Safe and Sound

Sterling Bank and Trust, FSB

Southfield, MI
5
Star Rating
Founded in 1984, Sterling Bank and Trust, FSB is an FDIC-insured bank headquartered in Southfield, MI. As of December 31, 2017, the bank held equity of $241.3 million on assets of $2.96 billion.

Thanks to the work of 308 full-time employees in 26 offices in multiple states, the bank currently holds loans and leases worth $2.71 billion, including $2.72 billion worth of real estate loans. U.S. bank customers currently have $2.37 billion in deposits with the bank.

Overall, Bankrate believes that, as of December 31, 2017, Sterling Bank and Trust, FSB exhibited a superior condition, earning a full 5 stars for safety and soundness. Here's a breakdown of how the bank did on the three important criteria Bankrate used to grade U.S. banks on safety and soundness.

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THE INSTITUTION'S SCORE

Capital Score

When it comes to measuring an an institution's financial stability, capital is crucial. It acts as a cushion against losses and affords protection for depositors during periods of financial trouble for the bank. When it comes to safety and soundness, the higher the capital, the better.

On our test to measure capital adequacy, Sterling Bank and Trust, FSB received a score of 6 out of a possible 30 points, less than the national average of 13.13.

A bank's Tier 1 capital ratio is a widely followed measure of this buffer. Sterling Bank and Trust, FSB's Tier 1 capital ratio was 13.71 percent, exceeding the 6 percent level regulators consider adequate, but less than the national average of 25.65 percent. A higher capital ratio suggests the bank will be better able to stand up to financial challenges.

Overall, Sterling Bank and Trust, FSB held equity amounting to 8.14 percent of its assets, which was lower than the national average of 12.03 percent.

Asset Quality Score

This test is intended to estimate how the bank's reserves set aside to cover loan losses, as well as overall capitalization, could be affected by troubled assets, such as unpaid mortgages.

A bank with lots of these types of assets may eventually have to use capital to cover losses, diminishing its equity cushion. It also means that there are likely to be many assets that are in non-accrual status and no longer earning interest for the bank, diminishing earnings and elevating the risk of a future failure.

On Bankrate's test of asset quality, Sterling Bank and Trust, FSB scored 40 out of a possible 40 points, exceeding the national average of 37.49 points.

A useful indicator of asset quality is the percentage of problem assets a bank holds compared to its total assets. As of December 31, 2017, 0.03 percent of Sterling Bank and Trust, FSB's loans were noncurrent -- in other words, they were more than 90 days past due or were in non-accrual status. That's below the national average of 1.01 percent.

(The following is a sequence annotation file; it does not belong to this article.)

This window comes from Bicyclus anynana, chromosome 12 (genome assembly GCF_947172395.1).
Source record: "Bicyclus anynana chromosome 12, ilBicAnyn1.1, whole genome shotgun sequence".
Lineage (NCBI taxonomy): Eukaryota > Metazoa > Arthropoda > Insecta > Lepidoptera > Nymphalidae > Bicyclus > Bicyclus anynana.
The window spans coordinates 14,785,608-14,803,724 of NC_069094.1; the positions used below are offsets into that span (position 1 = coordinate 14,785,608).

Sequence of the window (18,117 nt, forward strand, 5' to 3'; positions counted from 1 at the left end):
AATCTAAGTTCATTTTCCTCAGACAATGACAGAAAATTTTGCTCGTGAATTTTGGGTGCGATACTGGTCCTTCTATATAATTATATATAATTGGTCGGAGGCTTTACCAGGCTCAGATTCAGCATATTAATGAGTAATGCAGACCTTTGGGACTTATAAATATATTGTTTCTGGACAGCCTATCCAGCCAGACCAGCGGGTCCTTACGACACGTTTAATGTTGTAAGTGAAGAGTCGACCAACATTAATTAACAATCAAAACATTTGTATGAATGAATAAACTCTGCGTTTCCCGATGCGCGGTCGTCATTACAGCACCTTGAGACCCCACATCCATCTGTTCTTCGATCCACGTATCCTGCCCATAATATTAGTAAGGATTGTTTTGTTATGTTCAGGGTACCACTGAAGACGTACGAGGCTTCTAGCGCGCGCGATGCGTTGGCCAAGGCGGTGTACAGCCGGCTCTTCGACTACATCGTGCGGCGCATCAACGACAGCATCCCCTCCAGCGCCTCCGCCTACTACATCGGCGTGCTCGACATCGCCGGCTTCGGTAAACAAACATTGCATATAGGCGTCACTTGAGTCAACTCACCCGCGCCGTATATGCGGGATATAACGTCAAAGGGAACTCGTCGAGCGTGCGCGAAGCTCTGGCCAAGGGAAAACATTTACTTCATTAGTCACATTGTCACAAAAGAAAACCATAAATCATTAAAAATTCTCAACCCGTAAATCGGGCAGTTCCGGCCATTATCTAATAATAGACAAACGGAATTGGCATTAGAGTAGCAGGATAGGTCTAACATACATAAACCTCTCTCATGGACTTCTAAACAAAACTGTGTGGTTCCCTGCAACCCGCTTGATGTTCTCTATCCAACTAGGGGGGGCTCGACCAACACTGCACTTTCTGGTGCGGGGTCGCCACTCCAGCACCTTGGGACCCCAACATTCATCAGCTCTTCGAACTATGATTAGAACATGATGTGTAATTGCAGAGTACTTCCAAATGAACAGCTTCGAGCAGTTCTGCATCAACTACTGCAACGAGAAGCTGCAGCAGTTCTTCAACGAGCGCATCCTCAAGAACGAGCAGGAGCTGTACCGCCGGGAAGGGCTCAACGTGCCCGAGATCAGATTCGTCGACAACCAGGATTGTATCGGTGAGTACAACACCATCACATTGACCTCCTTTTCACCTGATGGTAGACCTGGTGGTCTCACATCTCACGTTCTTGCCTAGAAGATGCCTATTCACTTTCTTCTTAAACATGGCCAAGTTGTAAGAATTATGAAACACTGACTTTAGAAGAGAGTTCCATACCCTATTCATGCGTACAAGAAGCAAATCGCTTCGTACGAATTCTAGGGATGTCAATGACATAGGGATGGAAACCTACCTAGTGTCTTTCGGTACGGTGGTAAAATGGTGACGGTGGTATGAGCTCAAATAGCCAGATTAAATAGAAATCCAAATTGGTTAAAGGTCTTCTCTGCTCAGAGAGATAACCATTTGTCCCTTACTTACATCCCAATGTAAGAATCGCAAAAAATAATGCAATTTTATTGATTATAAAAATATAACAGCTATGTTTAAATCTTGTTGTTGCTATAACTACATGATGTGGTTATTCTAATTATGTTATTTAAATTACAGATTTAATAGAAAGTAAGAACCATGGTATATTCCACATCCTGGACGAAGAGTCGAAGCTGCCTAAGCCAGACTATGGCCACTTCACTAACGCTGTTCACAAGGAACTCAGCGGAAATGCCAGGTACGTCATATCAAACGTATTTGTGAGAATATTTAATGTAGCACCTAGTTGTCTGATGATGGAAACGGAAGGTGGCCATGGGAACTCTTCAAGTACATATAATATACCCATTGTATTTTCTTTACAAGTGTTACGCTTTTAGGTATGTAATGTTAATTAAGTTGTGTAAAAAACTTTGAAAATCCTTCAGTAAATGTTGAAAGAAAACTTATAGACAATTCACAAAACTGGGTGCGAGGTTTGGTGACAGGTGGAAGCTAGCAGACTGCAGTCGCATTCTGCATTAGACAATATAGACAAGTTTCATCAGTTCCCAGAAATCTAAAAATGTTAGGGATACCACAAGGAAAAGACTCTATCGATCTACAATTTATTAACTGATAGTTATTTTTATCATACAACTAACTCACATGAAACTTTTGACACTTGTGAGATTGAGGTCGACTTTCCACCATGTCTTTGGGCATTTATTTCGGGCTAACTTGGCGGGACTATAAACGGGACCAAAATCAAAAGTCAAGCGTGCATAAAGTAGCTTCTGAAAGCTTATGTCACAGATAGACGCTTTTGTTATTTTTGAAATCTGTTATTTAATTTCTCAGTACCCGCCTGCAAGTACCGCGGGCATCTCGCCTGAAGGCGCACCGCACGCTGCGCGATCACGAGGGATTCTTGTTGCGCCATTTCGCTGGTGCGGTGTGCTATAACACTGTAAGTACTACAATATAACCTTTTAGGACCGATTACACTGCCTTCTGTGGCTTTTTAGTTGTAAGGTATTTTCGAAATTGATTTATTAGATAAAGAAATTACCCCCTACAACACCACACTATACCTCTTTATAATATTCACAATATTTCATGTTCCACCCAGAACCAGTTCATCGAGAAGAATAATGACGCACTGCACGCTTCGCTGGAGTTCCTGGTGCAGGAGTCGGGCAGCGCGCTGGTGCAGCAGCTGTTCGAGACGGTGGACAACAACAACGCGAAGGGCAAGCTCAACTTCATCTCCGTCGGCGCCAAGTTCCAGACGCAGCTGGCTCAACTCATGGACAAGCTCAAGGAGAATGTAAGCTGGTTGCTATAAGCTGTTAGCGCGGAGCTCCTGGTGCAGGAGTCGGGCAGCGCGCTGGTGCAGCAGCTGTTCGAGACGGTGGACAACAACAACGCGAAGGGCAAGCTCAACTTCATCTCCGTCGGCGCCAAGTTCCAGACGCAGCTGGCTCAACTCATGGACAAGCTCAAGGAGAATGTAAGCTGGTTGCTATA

Banks keep a reserve to handle problem assets known as an "allowance for loan and lease losses." How large that reserve is can be a handy indicator when evaluating a bank's ability to manage problem assets, especially when compared to the total amount of problematic loans. Sterling Bank and Trust, FSB's loan loss allowance was 2,357.22 percent of its total noncurrent loans, above the national average. All else being equal, the higher the ratio of loan loss allowance to noncurrent loans, the better.

Earnings score

A bank's ability to earn money has an effect on its safety and soundness. A bank can retain its earnings, expanding its capital cushion, or use them to address problematic loans, potentially making the bank better prepared to withstand economic trouble. However, banks that are losing money are less able to do those things.

Sterling Bank and Trust, FSB did above-average on Bankrate's test of earnings, achieving a score of 26 out of a possible 30.

One key way to measure a bank's earnings is return on equity, calculated by dividing net income (profit, essentially) by total equity. Sterling Bank and Trust, FSB's most recent annualized quarterly return on equity was 19.02 percent, above the national average of 8.10 percent.

For the twelve months ended December 31, 2017, the bank reported net income of $40.7 million on total equity of $241.3 million. The bank had an annualized return on average assets, or ROA, of 1.64 percent, above the 1 percent deemed satisfactory in accordance with industry standards, and above the average for U.S. banks of 1.00 percent.

WHAT IS SAFE & SOUND?

Bankrate.com's Safe & Sound Ratings provide a star rating system to evaluate the current financial status of financial institutions. The information gathered about banks, credit unions and thrifts is updated as set forth in the Terms of Use of Safe & Sound Ratings and Reports. The Safe & Sound Ratings information is grouped by categories of banks, thrifts and credit unions.

Scoring methodology

Bankrate.com evaluates the financial condition of institutions and assigns a one- to five-star rating for each with five stars representing the highest rating. Institutions with satisfactory performance will generally receive a rating of three or more stars. The majority of institutions fall into the three- to four-star range. An institution with an "NR" rating may be too new to rate or may have limited the publicly available information in their regulatory filings. The "NR" is not an indication of financial strength or weakness. The Safe & Sound rating is believed to be reliable, but the information is not guaranteed. In addition, events since the information was collected may have altered the institution's financial condition.